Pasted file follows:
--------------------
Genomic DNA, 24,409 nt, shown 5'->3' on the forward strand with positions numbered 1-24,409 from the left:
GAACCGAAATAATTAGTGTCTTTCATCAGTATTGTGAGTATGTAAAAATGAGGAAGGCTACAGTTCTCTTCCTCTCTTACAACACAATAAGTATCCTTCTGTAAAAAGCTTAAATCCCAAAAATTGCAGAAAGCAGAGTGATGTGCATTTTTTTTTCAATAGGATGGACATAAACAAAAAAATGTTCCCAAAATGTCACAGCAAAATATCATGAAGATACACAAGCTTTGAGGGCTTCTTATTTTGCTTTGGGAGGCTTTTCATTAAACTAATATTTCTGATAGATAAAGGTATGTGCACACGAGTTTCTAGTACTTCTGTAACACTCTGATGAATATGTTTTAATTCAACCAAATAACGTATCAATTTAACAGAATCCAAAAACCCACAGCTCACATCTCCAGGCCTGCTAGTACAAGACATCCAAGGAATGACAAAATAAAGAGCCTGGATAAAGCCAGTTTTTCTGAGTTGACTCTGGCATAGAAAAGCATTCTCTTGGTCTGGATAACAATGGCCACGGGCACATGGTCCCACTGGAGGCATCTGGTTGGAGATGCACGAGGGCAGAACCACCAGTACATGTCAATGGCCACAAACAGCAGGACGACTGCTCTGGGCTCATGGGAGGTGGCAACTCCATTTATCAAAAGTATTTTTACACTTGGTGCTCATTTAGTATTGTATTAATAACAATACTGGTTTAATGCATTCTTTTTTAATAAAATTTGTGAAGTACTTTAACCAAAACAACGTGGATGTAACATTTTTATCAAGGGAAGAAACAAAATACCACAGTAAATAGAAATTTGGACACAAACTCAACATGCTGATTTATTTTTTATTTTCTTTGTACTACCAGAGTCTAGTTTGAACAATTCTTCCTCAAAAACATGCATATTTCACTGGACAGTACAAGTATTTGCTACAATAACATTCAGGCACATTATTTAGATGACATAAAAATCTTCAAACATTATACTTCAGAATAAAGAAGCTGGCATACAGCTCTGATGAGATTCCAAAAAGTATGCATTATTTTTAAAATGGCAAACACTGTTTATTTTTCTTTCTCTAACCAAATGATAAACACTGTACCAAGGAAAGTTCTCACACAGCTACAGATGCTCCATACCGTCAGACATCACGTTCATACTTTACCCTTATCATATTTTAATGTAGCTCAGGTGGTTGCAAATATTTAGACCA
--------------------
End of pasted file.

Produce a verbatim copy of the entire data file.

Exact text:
Genomic DNA, 24,409 nt, shown 5'->3' on the forward strand with positions numbered 1-24,409 from the left:
GAACCGAAATAATTAGTGTCTTTCATCAGTATTGTGAGTATGTAAAAATGAGGAAGGCTACAGTTCTCTTCCTCTCTTACAACACAATAAGTATCCTTCTGTAAAAAGCTTAAATCCCAAAAATTGCAGAAAGCAGAGTGATGTGCATTTTTTTTTCAATAGGATGGACATAAACAAAAAAATGTTCCCAAAATGTCACAGCAAAATATCATGAAGATACACAAGCTTTGAGGGCTTCTTATTTTGCTTTGGGAGGCTTTTCATTAAACTAATATTTCTGATAGATAAAGGTATGTGCACACGAGTTTCTAGTACTTCTGTAACACTCTGATGAATATGTTTTAATTCAACCAAATAACGTATCAATTTAACAGAATCCAAAAACCCACAGCTCACATCTCCAGGCCTGCTAGTACAAGACATCCAAGGAATGACAAAATAAAGAGCCTGGATAAAGCCAGTTTTTCTGAGTTGACTCTGGCATAGAAAAGCATTCTCTTGGTCTGGATAACAATGGCCACGGGCACATGGTCCCACTGGAGGCATCTGGTTGGAGATGCACGAGGGCAGAACCACCAGTACATGTCAATGGCCACAAACAGCAGGACGACTGCTCTGGGCTCATGGGAGGTGGCAACTCCATTTATCAAAAGTATTTTTACACTTGGTGCTCATTTAGTATTGTATTAATAACAATACTGGTTTAATGCATTCTTTTTTAATAAAATTTGTGAAGTACTTTAACCAAAACAACGTGGATGTAACATTTTTATCAAGGGAAGAAACAAAATACCACAGTAAATAGAAATTTGGACACAAACTCAACATGCTGATTTATTTTTTATTTTCTTTGTACTACCAGAGTCTAGTTTGAACAATTCTTCCTCAAAAACATGCATATTTCACTGGACAGTACAAGTATTTGCTACAATAACATTCAGGCACATTATTTAGATGACATAAAAATCTTCAAACATTATACTTCAGAATAAAGAAGCTGGCATACAGCTCTGATGAGATTCCAAAAAGTATGCATTATTTTTAAAATGGCAAACACTGTTTATTTTTCTTTCTCTAACCAAATGATAAACACTGTACCAAGGAAAGTTCTCACACAGCTACAGATGCTCCATACCGTCAGACATCACGTTCATACTTTACCCTTATCATATTTTAATGTAGCTCAGGTGGTTGCAAATATTTAGACCA